Review: Side Show (One Eyed Man Productions)

oneeyedmanVenue: Hayes Theatre Co (Potts Point NSW), Sep 23 – Oct 16, 2016
Book & Lyrics: Bill Russell
Music: Henry Krieger
Director: Richard Carroll
Choreography: Amy Campbell
Musical Direction: Conrad Hamill
Cast: Daniel Belle, Gabriel Brown, Laura Bunting, Kerrie Anne Greenland, Michael Hart, Bree Langridge, Lachlan Martin, Joshua Mulheran, Elenoa Rokobaro, Berynn Schwerdt, Timothy Springs, Hannah Waterman
Image by Kurt Sneddon

Theatre review
Daisy and Violet Hilton were conjoined twins who in the 1930s, caused a sensation in the American vaudeville circuit. We meet them in the musical Side Show, as their ascent to fame begins, and encounter the highs and lows of the women’s irrefutable difference, in a world determined to treat them as anything but normal. Its plot is unconventional, and for a musical to have at its centre an unpredictable story, is remarkably refreshing. Instead of distinct good and bad categories as is common for the genre, characters exist in spaces of grey, resulting in a tale that surprises with its realism. The songs are beautifully composed, with unusual depth and textures that forsake formulaic writing in favour of accurate representations of human emotion.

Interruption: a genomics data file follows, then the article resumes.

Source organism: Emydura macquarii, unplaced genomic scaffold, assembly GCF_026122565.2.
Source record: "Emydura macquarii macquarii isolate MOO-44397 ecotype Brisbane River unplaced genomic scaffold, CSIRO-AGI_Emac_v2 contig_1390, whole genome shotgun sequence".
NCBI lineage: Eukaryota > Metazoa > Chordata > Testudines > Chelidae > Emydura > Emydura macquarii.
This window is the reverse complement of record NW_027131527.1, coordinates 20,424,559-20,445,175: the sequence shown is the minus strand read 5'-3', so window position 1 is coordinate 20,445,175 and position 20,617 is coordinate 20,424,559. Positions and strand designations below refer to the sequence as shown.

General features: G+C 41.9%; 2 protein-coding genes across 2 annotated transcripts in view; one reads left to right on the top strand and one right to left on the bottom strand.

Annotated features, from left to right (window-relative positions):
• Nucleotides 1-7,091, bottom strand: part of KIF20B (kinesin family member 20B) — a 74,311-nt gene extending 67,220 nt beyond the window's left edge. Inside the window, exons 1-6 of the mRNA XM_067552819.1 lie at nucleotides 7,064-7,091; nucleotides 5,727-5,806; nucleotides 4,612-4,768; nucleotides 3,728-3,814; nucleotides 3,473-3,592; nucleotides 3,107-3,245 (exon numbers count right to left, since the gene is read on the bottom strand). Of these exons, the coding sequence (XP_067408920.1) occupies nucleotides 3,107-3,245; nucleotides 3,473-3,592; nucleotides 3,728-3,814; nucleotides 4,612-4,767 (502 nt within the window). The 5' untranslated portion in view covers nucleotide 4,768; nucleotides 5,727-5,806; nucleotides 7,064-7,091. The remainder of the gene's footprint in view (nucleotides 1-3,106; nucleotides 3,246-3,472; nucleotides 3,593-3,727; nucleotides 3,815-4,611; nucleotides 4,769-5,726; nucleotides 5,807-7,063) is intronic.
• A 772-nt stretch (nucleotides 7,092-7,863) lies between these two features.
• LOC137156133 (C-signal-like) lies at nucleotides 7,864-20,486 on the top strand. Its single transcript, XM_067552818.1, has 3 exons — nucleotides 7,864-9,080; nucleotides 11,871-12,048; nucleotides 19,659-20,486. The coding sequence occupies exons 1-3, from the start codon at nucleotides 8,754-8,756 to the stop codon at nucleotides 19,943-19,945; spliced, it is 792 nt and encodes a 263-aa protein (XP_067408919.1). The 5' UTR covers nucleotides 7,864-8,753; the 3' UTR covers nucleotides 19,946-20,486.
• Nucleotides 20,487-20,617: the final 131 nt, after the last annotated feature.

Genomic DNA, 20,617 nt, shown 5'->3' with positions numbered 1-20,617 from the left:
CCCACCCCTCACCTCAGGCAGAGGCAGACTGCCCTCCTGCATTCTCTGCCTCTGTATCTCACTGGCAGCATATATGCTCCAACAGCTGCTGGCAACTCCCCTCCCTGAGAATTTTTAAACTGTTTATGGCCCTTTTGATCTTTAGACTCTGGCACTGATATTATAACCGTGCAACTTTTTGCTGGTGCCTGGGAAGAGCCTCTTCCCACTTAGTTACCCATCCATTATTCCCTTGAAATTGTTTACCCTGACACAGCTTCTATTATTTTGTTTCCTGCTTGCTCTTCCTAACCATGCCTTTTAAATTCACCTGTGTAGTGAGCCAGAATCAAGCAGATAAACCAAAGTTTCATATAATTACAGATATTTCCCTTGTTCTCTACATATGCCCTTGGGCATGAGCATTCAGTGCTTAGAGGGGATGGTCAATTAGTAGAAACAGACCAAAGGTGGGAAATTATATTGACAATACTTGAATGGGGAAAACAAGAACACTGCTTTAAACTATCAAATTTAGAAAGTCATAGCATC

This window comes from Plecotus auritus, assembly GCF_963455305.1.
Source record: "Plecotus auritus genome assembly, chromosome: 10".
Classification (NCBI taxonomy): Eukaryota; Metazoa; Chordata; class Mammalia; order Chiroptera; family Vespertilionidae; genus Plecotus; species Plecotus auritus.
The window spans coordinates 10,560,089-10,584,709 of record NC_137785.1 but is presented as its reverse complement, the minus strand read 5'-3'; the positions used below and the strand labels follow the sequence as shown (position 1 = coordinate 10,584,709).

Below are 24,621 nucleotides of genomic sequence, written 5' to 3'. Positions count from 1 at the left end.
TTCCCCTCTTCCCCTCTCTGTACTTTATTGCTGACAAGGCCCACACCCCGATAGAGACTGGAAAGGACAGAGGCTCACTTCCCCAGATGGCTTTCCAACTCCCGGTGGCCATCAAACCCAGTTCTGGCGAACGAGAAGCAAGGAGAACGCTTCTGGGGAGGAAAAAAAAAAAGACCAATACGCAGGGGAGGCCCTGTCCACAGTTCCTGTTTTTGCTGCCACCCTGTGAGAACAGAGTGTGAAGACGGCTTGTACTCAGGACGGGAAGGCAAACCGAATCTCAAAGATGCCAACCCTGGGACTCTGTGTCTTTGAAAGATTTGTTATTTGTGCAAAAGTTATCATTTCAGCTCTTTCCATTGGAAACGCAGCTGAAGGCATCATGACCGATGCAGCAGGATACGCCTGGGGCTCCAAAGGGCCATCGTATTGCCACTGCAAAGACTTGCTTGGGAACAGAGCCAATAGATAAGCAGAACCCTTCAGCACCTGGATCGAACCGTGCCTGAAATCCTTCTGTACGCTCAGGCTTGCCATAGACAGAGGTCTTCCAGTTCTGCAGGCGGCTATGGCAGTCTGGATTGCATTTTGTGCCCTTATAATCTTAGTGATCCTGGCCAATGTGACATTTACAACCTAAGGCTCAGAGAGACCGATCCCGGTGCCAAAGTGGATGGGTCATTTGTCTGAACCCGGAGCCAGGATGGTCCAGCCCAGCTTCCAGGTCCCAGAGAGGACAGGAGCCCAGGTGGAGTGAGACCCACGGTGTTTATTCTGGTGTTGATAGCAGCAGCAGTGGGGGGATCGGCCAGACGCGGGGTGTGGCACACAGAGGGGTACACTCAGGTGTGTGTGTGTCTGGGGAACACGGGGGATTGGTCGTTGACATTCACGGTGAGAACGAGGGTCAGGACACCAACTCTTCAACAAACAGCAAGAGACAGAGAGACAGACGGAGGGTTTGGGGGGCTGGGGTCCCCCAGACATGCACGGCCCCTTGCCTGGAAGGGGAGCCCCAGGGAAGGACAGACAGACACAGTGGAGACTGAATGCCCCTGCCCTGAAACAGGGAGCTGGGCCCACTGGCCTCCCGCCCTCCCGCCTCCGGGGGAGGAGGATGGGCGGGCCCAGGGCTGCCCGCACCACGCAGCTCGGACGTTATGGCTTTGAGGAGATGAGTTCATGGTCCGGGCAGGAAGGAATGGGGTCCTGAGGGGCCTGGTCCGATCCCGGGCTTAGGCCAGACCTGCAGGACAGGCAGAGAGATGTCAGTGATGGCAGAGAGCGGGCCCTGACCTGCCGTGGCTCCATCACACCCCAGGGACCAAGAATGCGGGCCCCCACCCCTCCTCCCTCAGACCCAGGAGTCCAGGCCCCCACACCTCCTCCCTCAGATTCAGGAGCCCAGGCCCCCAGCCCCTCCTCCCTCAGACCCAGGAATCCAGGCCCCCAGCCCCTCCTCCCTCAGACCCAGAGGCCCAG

Laura Bunting and Kerrie Anne Greenland are the splendid twins, with a persuasive sisterly closeness that keeps us firmly on their side. Bunting plays the extrovert Daisy with an alluring effervescence, while Greenland uses an earnest approach to tug at the heartstrings. Both are excellent singers, although Greenland’s very big notes are undeniably scene-stealing. In the role of Buddy is Gabriel Brown, who impresses with nifty footwork, along with a striking presence, for a character memorable for his exceptional charm. Director Richard Carroll successfully introduces a dignified air to the “freak show” context, but the production often seems too stagnant and minimal in its use of space. There is an admirable restraint in Carroll’s rejection of creating scenes that are overly sentimental, but the show would benefit from greater amplification of its more humorous elements.

Side Show is an elegant work that is respectful in its portrayals, but there is a persistent gentleness that can make it feel somewhat distant. Art must always be aware of clich√© and do all it can to avoid it, like it does on this occasion, but the temptation to resort to the tried and tested is always present. The musical format has a strong tendency towards the “garden-variety”, mainly due to commercial pressures, but also because of the seemingly inherent limitations of the genre. There are few avant-garde musicals for good reason. It is a theatrical form with rules that cannot be broken, and that insists on subjugation of its artists, but for some of those who do give in, the rewards can be spectacular. True fulfilment might have been elusive, but Daisy and Violet had a taste of fame and fortune by giving the crowds what they want, and that is a level of success many could only ever dream of.

www.hayestheatre.com.au